"Dignity and indignity is great comic fodder, and that's what we're dealing with in this situation," says Flack.

"The endless worthiness of the discussion around these issues is ineffective. And this notion around refugees, that they have to be either demons or saints, is really ineffective.

"Because refugees are as idiotic and ineffective as the rest of us when it comes to waiting in a queue. I've seen people behave like morons in a queue at the box office in Belvoir Street. It's the unifying humanity of being idiots is what the play is about."

Flack is directing the bold comedy, a free-wheeling affair about a man who, in an attempt to find answers to some of the big questions in life, becomes the camp hero and almost sparks a revolution.

It is based on Russian playwright Nikolai Erdman's​ 1928 play The Suicide, a comic drama about a man whose decision to kill himself is hijacked by those around him.

In a lunch break during rehearsals, Flack and stars Yalin Ozucelik​, who plays Sami, and Charlie Garber​, who plays a small-time aid worker called, well, Charlie Garber, say they hope that by turning a divisive topic such as refugees into a comedy, it can soften people's attitudes to the their plight.

"If you can do something that's entertaining, funny or inventive, then you definitely are going to get better mileage than tut-tutting or self congratulation," says Flack.

"It's a great question about how much anything can be achieved through art," adds Garber.

"I don't know if anything gets changed by a piece of theatre. I have no surety that it does. But there is some sense that it still needs to happen. You just have to stake that pole in the ground.

"When you are involved in a play like this, you don't want to come in too hopeful, because that nearly turns people away, But that doesn't mean you shouldn't do it, and not look hopefully at them, and then they might come to the idea themselves."

Ozucelik says: "Having conversations on a large level, or different types of conversations on a particular topic is important, and theatre is one type of discussion."

The three have a long history at Belvoir together, though Garber is surprised to realise he hasn't worked with Flack since the company's 2011 production of As You Like It, while Flack and Ozucelik most recently worked together in 2016's The Great Fire.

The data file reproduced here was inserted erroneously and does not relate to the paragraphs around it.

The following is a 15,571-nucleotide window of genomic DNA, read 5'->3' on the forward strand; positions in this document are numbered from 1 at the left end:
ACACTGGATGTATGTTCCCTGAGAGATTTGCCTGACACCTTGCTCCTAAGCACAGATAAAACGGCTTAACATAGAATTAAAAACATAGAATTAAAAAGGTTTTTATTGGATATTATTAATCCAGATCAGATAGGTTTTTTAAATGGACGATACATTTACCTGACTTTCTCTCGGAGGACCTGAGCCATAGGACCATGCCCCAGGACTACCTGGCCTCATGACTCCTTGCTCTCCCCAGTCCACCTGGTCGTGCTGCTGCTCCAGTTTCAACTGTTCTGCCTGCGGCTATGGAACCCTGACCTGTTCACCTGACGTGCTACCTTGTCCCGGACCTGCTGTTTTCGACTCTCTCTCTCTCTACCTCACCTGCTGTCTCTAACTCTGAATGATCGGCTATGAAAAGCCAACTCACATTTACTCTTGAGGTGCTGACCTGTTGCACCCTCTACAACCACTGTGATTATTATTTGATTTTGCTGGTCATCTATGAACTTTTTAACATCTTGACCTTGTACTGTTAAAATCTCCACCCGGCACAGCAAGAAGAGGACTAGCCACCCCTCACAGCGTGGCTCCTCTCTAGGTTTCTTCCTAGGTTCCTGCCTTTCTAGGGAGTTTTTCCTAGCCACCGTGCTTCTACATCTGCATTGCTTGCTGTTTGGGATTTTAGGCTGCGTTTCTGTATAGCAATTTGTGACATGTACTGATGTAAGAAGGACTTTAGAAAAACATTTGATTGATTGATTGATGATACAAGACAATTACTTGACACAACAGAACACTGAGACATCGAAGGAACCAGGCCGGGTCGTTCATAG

Adding another layer to that relationship was the writing of Sami in Paradise, which Flack co-devised with the cast of 11. And while the bones of Erdman's The Suicide did much for setting up the comic logic of the play, Flack was keen to work with the actors to develop the new story.

"On other things, you just kind of want to shut the world out and live with the play," he says. "But in this instance, I wanted it to be as shared as possible and as open as possible to the influences of the research and the particular view of everyone in the cast."

Even if those ideas weren't always welcome.

"You have to be genuinely prepared for a no and for it not to matter," says Garber.

"But also vice-versa," adds Flack. "Sometimes these guys can look at what I've written and go, 'I don't think this works'. Rigour is normal, especially in comedy."

The trio's familiarity added immeasurably to the development of the play but it didn't help the director across every hurdle.

"The weird thing was that I knew how to write for Yalin, but I didn't know how to write for Charlie," says Flack.

"In the end, we wrote your stuff together. The character was a bit of an enigma still. It wasn't until you decided that he should have a South African accent that I thought, 'Oh yeah, I know where we are going with this.' "

A South African accent? Isn't that veering into dangerous Leonardo DiCaprio territory, with his questionable accent in Blood Diamond?

"I've got more leeway in this comic show than Leonardo DiCaprio had on the world stage in a drama," says Garber, laughing. "I have South Africans in my family, so it's an accent that's been building up for a while."

Sami in Paradise is at Belvoir Street Theatre from April 1-29.

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Louise Rugendyke

Louise is the editor of S and the Sun Herald's TV liftout

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